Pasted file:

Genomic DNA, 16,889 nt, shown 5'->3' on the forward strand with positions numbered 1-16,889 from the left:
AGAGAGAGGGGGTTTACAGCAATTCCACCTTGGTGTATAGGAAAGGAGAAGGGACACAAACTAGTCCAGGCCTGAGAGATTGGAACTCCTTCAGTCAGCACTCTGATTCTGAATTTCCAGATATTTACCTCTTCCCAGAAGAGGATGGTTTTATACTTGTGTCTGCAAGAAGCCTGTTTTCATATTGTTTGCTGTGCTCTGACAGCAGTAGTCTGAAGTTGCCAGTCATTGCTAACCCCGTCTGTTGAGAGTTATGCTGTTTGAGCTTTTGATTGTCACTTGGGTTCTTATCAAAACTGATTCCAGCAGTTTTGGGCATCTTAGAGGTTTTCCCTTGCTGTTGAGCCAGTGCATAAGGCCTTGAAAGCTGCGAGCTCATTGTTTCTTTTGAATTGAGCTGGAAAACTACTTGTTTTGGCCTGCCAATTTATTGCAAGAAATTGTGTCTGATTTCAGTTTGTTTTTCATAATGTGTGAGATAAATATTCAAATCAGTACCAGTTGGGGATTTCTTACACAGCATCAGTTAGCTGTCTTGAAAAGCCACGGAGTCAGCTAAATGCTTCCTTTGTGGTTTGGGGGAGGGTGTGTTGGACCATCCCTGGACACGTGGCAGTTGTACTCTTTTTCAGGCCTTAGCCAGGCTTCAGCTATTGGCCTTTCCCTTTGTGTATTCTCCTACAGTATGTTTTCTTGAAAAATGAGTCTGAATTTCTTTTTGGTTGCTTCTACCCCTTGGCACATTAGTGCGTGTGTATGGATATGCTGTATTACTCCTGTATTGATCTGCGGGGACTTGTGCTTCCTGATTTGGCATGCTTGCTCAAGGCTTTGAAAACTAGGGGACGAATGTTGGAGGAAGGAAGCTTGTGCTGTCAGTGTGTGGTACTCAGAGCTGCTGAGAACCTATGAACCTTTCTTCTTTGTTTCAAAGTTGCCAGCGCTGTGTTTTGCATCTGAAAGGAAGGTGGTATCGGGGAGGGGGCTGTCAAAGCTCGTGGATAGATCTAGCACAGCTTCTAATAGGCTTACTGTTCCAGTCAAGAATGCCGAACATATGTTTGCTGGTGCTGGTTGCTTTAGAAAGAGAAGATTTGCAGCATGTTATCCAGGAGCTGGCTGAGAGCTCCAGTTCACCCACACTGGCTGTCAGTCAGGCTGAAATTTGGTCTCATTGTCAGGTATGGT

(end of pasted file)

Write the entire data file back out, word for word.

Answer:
Genomic DNA, 16,889 nt, shown 5'->3' on the forward strand with positions numbered 1-16,889 from the left:
AGAGAGAGGGGGTTTACAGCAATTCCACCTTGGTGTATAGGAAAGGAGAAGGGACACAAACTAGTCCAGGCCTGAGAGATTGGAACTCCTTCAGTCAGCACTCTGATTCTGAATTTCCAGATATTTACCTCTTCCCAGAAGAGGATGGTTTTATACTTGTGTCTGCAAGAAGCCTGTTTTCATATTGTTTGCTGTGCTCTGACAGCAGTAGTCTGAAGTTGCCAGTCATTGCTAACCCCGTCTGTTGAGAGTTATGCTGTTTGAGCTTTTGATTGTCACTTGGGTTCTTATCAAAACTGATTCCAGCAGTTTTGGGCATCTTAGAGGTTTTCCCTTGCTGTTGAGCCAGTGCATAAGGCCTTGAAAGCTGCGAGCTCATTGTTTCTTTTGAATTGAGCTGGAAAACTACTTGTTTTGGCCTGCCAATTTATTGCAAGAAATTGTGTCTGATTTCAGTTTGTTTTTCATAATGTGTGAGATAAATATTCAAATCAGTACCAGTTGGGGATTTCTTACACAGCATCAGTTAGCTGTCTTGAAAAGCCACGGAGTCAGCTAAATGCTTCCTTTGTGGTTTGGGGGAGGGTGTGTTGGACCATCCCTGGACACGTGGCAGTTGTACTCTTTTTCAGGCCTTAGCCAGGCTTCAGCTATTGGCCTTTCCCTTTGTGTATTCTCCTACAGTATGTTTTCTTGAAAAATGAGTCTGAATTTCTTTTTGGTTGCTTCTACCCCTTGGCACATTAGTGCGTGTGTATGGATATGCTGTATTACTCCTGTATTGATCTGCGGGGACTTGTGCTTCCTGATTTGGCATGCTTGCTCAAGGCTTTGAAAACTAGGGGACGAATGTTGGAGGAAGGAAGCTTGTGCTGTCAGTGTGTGGTACTCAGAGCTGCTGAGAACCTATGAACCTTTCTTCTTTGTTTCAAAGTTGCCAGCGCTGTGTTTTGCATCTGAAAGGAAGGTGGTATCGGGGAGGGGGCTGTCAAAGCTCGTGGATAGATCTAGCACAGCTTCTAATAGGCTTACTGTTCCAGTCAAGAATGCCGAACATATGTTTGCTGGTGCTGGTTGCTTTAGAAAGAGAAGATTTGCAGCATGTTATCCAGGAGCTGGCTGAGAGCTCCAGTTCACCCACACTGGCTGTCAGTCAGGCTGAAATTTGGTCTCATTGTCAGGTATGGT